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Political conflict necessary for LA to advance

At the very end of a recent piece by my Advocate colleague Mark Ballard comes an interesting quote, summing up exactly why Louisiana over several decades dug itself such a deep policy hole.

Said by former House of Representatives Speaker, Commissioner of Administration, and chairman of the 1973 constitutional convention Democrat Bubba Henry, in reference to the late former Republican state Rep. and state Sen. Tom Casey’s passing and his role in bringing about institutional reform: “But then, we were interested in the subject matter. They [today’s legislators] seem to be more interested in ideology.” Here, he made reference to battles in the past two years over general appropriations and capital outlay budgets, and tax policy related to that.

This echoed his remarks last year at a CC 73 reunion. When asked about having a new convention, he said, “If legislators can’t agree on the legislation to eradicate the debt [i.e. budget deficit] that we have, I don’t know what they could do in the constitutional convention that would be helpful to the state.”

Putting it another way, compromise must take precedence over principle in order to get things done – budgeting, tax policy, or ground rules – for the good of the polity. There’s truth to that – but only if you make a massive assumption that the product of the things, based upon some core beliefs, that get done are in fact good for the polity.

That wasn’t a problem in the get-along-go-along days of Henry’s career when government was seen first and foremost as an instrument of redistribution, a consensus then challenged only by a minority so small that Henry’s camp could steamroll it without any concessions. And that consensus was Louisiana should spend on some nonessential tasks best left to individual initiative and overregulate in a way to maintain that, through a progressive tax regime that leaned heaviest on business.

This ethos permitted less ethical policy-makers to deliver sweetheart, wasteful deals enriching, too often illegally, special interests that included favored individuals, corporations, and local politicians. Meanwhile, lawmakers pledged fealty to expansive gun rights and devotion to God’s natural laws (and additionally for too many for too long a regrettable odious belief in Jim Crow) to distract the voting public from understanding the fleecing it received from too much taxes for too few services.

That legacy, the correction of which started during Henry’s halcyon days but only in earnest picked up within the last 20 years, is why Louisiana ranks so poorly in so many areas. That was the product of his and other elites’ governing philosophy.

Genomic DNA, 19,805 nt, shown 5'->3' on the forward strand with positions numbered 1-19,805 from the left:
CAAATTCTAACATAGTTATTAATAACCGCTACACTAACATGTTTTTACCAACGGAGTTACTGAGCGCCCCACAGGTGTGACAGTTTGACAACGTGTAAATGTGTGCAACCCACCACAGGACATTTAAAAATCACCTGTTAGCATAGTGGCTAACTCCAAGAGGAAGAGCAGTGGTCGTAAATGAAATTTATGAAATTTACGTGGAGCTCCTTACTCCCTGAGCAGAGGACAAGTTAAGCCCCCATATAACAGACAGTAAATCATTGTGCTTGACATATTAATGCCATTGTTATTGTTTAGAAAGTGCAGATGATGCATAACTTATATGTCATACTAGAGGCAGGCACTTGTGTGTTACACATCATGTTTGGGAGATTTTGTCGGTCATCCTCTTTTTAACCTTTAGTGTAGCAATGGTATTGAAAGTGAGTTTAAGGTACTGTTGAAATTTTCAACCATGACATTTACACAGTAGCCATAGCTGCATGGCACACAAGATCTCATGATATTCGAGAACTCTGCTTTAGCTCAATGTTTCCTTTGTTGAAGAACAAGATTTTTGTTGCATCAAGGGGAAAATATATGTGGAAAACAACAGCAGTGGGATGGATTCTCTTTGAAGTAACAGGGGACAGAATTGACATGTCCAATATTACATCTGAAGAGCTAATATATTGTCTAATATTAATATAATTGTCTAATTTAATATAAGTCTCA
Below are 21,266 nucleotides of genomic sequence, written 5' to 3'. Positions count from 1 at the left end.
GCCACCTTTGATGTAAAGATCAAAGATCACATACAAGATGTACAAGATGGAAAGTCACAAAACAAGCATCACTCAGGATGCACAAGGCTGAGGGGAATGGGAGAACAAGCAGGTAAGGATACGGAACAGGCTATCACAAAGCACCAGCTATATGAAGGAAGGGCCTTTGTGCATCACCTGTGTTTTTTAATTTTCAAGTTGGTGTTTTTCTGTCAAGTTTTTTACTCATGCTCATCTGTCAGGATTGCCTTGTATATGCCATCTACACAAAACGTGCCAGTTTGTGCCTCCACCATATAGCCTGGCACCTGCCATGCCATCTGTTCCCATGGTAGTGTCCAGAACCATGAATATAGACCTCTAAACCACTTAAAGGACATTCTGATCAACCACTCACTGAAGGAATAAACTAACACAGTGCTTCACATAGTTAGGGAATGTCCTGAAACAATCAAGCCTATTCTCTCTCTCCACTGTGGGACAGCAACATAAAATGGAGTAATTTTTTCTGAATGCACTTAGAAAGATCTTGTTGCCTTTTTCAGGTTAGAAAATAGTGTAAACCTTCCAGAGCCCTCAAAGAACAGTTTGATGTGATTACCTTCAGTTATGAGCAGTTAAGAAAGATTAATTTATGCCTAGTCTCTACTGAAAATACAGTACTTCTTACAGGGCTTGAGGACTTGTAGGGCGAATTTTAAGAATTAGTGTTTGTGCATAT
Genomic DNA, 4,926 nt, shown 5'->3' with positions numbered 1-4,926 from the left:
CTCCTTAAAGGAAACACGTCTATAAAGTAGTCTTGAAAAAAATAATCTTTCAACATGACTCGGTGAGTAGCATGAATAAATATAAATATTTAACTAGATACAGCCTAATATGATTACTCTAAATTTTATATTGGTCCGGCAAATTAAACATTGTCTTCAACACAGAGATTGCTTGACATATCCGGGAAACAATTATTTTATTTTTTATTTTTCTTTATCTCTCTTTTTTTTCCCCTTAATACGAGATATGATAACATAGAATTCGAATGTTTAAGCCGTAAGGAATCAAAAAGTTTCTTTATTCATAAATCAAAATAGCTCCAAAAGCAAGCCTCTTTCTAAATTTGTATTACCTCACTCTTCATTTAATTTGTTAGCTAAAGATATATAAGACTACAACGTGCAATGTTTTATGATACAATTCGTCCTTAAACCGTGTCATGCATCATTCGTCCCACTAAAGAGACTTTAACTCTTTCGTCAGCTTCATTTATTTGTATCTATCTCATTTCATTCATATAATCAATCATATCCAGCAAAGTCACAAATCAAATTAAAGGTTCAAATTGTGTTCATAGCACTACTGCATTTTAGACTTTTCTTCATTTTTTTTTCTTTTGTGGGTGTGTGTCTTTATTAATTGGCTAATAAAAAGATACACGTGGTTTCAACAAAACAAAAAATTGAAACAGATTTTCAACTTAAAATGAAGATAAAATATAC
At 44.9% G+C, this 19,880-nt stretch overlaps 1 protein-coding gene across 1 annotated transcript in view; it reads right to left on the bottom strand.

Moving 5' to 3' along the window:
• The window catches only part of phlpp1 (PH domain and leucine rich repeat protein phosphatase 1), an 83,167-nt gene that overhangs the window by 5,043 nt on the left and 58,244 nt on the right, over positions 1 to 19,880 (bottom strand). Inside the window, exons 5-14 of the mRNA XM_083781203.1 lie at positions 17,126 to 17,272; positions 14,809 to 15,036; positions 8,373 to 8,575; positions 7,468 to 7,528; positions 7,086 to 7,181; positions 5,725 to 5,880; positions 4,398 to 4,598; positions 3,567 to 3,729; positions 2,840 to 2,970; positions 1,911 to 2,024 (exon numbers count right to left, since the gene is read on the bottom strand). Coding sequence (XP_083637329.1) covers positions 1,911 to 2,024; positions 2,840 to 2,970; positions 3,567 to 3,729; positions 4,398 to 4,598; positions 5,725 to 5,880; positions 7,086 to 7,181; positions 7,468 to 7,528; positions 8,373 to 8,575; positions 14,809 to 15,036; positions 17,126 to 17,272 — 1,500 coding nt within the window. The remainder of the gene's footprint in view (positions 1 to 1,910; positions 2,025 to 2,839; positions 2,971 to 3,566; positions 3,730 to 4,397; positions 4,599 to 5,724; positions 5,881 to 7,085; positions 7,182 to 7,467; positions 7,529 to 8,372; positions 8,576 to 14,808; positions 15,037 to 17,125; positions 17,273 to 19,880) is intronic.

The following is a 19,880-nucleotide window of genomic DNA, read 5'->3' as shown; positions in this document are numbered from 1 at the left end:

A philosophy now opposed by a substantial minority of senators and a core of representatives that, if they don’t comprise a majority, can veto significant tax increases if not restrain spending beyond what Henry’s ideological heir, Democrat Gov. John Bel Edwards, wants. The critique that being “more interested in ideology” than in governing rings hollow when that entails abandoning ideology to acquiesce in governing that disserves the state’s people as a whole.

In other words Henry, like Edwards, brands any opposition based on that philosophy as obstructionist and bad for the state, because its very oppositional principles themselves are illegitimate in their ideology. That thinking is the last refuge of scoundrels who know they lose the policy battle when the public enjoys dissemination of full information about and robust debate over the issues. They must avoid any discussion of appropriate size of government and citizenry willingness to pay by casting aspersions and name-calling.

Conflict, even if intense, that prevents bad policy from enactment is good. Even the intellectually inferior side of the debate, presently as orchestrated by Edwards, causing contention brings the polity benefits by forcing the superior side to formulate even better policy in response.

For so long being on that philosophically inferior but, until recently, numerically superior side apparently has blinded Henry to this reality. And, unfortunately, it makes him unable to understand the conflict that upsets him, because the consensus around what then was the dominant side has unraveled, indicates passage through the necessary stage that Louisiana must endure to elevate itself from the lows to which he and his ilk and their political descendants have condemned it.

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